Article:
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Hinshelwood, R.D. (1984). The Evolution of Group Analysis: Edited by Malcolm Pines. London: Routledge and Kegan Paul. 1983. Pp. 448.. Int. R. Psycho-Anal., 11:501-502.

(1984). International Review of Psycho-Analysis, 11:501-502

The Evolution of Group Analysis: Edited by Malcolm Pines. London: Routledge and Kegan Paul. 1983. Pp. 448.

Review by:
R. D. Hinshelwood

The term 'group analysis' has acquired a comfortable vagueness. It embraces in a benign way many points of view and outlooks that have in common the treatment of patients in the context of a whole group. A great deal is made by group analysts of the 'group as a whole', in order to distinguish the method from its older and bigger sibling, individual psychoanalysis. The bringing together of different individuals into a new whole is obviously exciting to group-analysts. As a professional group they are extremely open to differences amongst themselves. But with one exception—Bion was slightly the predecessor of Foulkes and those who follow Bion seem to be placed on the other side of some conceptual divide. Perhaps the Bion followers place themselves there, because, unlike Foulkes followers, they pursue a rigorous orthodoxy of views which threatens to be exclusive. In contrast, and perhaps in provocation, group analysis is the polar opposite of exclusive. If anything it is over-inclusive. I am reminded of a description of schism in a group—by Bion actually—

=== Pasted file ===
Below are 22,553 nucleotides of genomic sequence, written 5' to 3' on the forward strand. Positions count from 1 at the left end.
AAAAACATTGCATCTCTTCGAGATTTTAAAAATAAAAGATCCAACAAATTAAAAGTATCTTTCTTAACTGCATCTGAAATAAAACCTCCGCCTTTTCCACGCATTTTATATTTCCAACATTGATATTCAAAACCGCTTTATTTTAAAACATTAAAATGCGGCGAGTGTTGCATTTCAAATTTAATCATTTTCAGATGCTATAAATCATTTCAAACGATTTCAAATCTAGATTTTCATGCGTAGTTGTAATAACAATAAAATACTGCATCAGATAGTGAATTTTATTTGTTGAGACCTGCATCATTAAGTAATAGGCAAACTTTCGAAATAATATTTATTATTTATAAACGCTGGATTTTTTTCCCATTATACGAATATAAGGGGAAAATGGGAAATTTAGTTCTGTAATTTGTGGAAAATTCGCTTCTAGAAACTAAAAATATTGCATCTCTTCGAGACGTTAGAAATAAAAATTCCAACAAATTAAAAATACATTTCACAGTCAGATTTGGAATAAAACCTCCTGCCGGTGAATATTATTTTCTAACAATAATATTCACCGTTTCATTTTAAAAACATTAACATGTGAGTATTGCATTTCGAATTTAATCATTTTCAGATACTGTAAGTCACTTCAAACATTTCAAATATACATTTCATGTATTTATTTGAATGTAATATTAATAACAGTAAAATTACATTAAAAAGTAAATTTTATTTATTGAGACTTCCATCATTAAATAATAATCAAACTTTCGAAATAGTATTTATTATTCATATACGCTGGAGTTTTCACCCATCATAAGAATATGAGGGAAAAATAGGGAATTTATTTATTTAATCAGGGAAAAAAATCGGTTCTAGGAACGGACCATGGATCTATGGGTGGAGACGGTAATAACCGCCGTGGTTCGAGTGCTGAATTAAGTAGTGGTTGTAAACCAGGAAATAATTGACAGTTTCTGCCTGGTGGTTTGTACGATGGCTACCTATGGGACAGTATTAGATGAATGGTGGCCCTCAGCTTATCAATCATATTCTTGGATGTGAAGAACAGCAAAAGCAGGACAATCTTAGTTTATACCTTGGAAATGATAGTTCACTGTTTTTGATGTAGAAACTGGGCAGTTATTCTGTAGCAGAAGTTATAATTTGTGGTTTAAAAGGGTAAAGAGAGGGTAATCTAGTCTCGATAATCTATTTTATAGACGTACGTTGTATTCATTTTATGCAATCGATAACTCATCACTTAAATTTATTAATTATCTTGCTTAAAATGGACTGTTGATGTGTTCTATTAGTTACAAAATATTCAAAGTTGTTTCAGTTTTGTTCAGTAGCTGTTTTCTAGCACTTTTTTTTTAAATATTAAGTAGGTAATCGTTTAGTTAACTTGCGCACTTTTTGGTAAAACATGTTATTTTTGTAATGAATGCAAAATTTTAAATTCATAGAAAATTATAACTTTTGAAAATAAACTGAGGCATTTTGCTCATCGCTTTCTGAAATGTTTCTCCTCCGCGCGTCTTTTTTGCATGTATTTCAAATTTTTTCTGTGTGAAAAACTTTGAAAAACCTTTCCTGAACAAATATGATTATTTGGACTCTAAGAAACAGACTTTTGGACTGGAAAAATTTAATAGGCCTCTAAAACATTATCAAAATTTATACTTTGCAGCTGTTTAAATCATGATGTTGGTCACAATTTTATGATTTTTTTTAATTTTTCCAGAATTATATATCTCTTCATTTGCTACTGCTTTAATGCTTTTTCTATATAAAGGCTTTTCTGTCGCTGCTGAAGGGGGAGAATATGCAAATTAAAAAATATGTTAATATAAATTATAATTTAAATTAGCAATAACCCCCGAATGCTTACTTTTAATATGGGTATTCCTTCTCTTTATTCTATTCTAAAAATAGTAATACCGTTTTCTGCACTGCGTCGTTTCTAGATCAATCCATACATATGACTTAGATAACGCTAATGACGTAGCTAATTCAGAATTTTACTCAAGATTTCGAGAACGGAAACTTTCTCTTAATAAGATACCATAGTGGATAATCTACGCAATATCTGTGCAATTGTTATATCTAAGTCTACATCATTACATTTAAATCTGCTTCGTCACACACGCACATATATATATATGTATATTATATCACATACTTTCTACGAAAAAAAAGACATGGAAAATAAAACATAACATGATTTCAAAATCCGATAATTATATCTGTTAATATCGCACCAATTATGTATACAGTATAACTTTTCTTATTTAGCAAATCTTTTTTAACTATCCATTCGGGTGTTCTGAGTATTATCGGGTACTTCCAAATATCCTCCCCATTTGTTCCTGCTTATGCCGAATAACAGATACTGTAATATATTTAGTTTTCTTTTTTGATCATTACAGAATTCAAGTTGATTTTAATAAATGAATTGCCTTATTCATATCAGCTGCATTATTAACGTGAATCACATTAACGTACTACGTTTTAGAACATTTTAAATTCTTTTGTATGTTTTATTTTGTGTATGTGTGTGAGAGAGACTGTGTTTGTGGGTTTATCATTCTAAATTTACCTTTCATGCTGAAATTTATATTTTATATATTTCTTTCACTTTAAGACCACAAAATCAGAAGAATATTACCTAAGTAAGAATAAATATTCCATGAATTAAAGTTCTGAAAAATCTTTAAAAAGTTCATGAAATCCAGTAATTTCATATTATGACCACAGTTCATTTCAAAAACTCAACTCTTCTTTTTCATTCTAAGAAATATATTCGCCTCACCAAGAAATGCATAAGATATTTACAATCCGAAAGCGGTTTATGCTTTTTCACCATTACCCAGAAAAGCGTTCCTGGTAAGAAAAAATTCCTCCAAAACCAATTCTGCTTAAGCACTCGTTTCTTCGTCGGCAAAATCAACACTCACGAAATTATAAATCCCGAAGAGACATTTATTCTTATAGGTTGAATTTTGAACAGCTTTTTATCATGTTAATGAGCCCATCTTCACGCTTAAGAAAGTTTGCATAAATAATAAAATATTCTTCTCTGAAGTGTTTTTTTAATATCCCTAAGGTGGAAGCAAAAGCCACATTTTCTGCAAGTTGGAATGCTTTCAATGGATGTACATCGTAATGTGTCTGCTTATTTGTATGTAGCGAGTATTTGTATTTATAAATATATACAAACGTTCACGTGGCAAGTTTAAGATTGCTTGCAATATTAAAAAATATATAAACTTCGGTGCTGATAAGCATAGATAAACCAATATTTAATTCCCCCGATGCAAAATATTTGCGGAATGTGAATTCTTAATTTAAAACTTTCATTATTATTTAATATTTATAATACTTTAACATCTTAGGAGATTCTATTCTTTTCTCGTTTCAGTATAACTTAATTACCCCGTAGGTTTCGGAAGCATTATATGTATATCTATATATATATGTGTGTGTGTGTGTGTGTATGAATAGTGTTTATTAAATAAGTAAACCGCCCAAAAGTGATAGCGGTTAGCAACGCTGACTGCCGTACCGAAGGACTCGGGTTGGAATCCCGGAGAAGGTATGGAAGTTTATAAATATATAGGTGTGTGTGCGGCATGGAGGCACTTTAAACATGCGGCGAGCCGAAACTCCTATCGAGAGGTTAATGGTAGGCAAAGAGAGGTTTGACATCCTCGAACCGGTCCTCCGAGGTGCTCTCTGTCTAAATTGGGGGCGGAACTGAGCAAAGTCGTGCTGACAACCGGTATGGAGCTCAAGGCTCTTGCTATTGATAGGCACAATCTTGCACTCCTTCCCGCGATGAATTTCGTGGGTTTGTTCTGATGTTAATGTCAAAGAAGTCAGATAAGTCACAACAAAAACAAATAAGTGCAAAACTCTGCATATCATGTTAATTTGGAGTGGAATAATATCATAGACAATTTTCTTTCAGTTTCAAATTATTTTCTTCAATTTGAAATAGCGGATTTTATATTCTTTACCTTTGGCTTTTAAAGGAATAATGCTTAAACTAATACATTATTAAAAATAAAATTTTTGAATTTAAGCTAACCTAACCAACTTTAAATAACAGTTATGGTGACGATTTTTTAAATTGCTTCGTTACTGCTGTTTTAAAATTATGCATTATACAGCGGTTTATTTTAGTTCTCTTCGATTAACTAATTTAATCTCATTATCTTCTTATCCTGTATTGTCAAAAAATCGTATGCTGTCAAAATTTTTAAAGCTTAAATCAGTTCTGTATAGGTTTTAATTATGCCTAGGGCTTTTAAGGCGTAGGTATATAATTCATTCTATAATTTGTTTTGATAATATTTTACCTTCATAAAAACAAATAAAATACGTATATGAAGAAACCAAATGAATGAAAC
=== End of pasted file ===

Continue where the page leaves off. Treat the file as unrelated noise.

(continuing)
To exaggerate for the sake of clarity, I would say that the one sub-group has large numbers of … individuals who constantly add to their numbers, but who do not develop; the other sub-group develops, but on such a narrow front and with so few recruits that it also avoids the painful bringing together of the new idea and the primitive state (Experiences in Groups, Bion, 1961, p. 128).

Whatever the subsequent fate of their ideas, Bion and Foulkes were almost contemporaries at the legendary Northfield Military Hospital during the Second World War.

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